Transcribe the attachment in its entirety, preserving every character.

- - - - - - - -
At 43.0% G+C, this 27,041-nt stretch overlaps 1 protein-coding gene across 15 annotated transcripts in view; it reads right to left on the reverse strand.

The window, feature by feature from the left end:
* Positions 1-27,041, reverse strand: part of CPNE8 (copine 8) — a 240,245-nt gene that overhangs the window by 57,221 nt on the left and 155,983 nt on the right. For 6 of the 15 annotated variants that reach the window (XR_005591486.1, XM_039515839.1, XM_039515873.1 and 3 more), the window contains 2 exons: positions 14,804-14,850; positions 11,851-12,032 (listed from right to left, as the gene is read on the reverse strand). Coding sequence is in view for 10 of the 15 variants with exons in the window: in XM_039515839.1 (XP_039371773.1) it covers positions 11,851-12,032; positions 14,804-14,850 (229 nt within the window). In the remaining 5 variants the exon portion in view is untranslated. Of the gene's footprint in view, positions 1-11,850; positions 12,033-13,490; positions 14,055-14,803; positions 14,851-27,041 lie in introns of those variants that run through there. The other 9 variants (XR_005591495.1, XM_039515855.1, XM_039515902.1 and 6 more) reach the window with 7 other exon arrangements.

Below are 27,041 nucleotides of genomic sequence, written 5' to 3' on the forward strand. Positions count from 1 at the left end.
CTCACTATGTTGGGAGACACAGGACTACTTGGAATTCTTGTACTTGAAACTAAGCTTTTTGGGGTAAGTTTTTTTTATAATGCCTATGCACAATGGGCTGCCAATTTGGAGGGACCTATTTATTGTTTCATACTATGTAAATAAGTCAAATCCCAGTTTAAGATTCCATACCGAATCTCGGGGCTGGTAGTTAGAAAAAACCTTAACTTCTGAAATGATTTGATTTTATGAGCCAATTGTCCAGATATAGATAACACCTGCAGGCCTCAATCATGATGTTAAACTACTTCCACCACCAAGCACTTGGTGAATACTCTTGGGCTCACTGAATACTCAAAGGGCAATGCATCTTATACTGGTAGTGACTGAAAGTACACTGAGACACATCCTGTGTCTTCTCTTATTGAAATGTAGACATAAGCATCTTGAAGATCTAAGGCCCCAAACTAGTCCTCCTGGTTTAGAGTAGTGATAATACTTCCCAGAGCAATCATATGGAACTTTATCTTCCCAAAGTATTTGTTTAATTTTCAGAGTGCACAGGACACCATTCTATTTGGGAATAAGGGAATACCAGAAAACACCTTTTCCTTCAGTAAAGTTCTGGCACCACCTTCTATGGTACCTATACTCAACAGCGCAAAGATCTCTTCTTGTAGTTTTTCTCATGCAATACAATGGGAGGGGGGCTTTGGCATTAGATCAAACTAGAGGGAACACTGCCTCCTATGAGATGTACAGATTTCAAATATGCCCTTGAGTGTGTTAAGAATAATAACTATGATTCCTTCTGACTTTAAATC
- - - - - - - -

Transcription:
At 43.0% G+C, this 27,041-nt stretch overlaps 1 protein-coding gene across 15 annotated transcripts in view; it reads right to left on the reverse strand.

The window, feature by feature from the left end:
* Positions 1-27,041, reverse strand: part of CPNE8 (copine 8) — a 240,245-nt gene that overhangs the window by 57,221 nt on the left and 155,983 nt on the right. For 6 of the 15 annotated variants that reach the window (XR_005591486.1, XM_039515839.1, XM_039515873.1 and 3 more), the window contains 2 exons: positions 14,804-14,850; positions 11,851-12,032 (listed from right to left, as the gene is read on the reverse strand). Coding sequence is in view for 10 of the 15 variants with exons in the window: in XM_039515839.1 (XP_039371773.1) it covers positions 11,851-12,032; positions 14,804-14,850 (229 nt within the window). In the remaining 5 variants the exon portion in view is untranslated. Of the gene's footprint in view, positions 1-11,850; positions 12,033-13,490; positions 14,055-14,803; positions 14,851-27,041 lie in introns of those variants that run through there. The other 9 variants (XR_005591495.1, XM_039515855.1, XM_039515902.1 and 6 more) reach the window with 7 other exon arrangements.

Below are 27,041 nucleotides of genomic sequence, written 5' to 3' on the forward strand. Positions count from 1 at the left end.
CTCACTATGTTGGGAGACACAGGACTACTTGGAATTCTTGTACTTGAAACTAAGCTTTTTGGGGTAAGTTTTTTTTATAATGCCTATGCACAATGGGCTGCCAATTTGGAGGGACCTATTTATTGTTTCATACTATGTAAATAAGTCAAATCCCAGTTTAAGATTCCATACCGAATCTCGGGGCTGGTAGTTAGAAAAAACCTTAACTTCTGAAATGATTTGATTTTATGAGCCAATTGTCCAGATATAGATAACACCTGCAGGCCTCAATCATGATGTTAAACTACTTCCACCACCAAGCACTTGGTGAATACTCTTGGGCTCACTGAATACTCAAAGGGCAATGCATCTTATACTGGTAGTGACTGAAAGTACACTGAGACACATCCTGTGTCTTCTCTTATTGAAATGTAGACATAAGCATCTTGAAGATCTAAGGCCCCAAACTAGTCCTCCTGGTTTAGAGTAGTGATAATACTTCCCAGAGCAATCATATGGAACTTTATCTTCCCAAAGTATTTGTTTAATTTTCAGAGTGCACAGGACACCATTCTATTTGGGAATAAGGGAATACCAGAAAACACCTTTTCCTTCAGTAAAGTTCTGGCACCACCTTCTATGGTACCTATACTCAACAGCGCAAAGATCTCTTCTTGTAGTTTTTCTCATGCAATACAATGGGAGGGGGGCTTTGGCATTAGATCAAACTAGAGGGAACACTGCCTCCTATGAGATGTACAGATTTCAAATATGCCCTTGAGTGTGTTAAGAATAATAACTATGATTCCTTCTGACTTTAAATC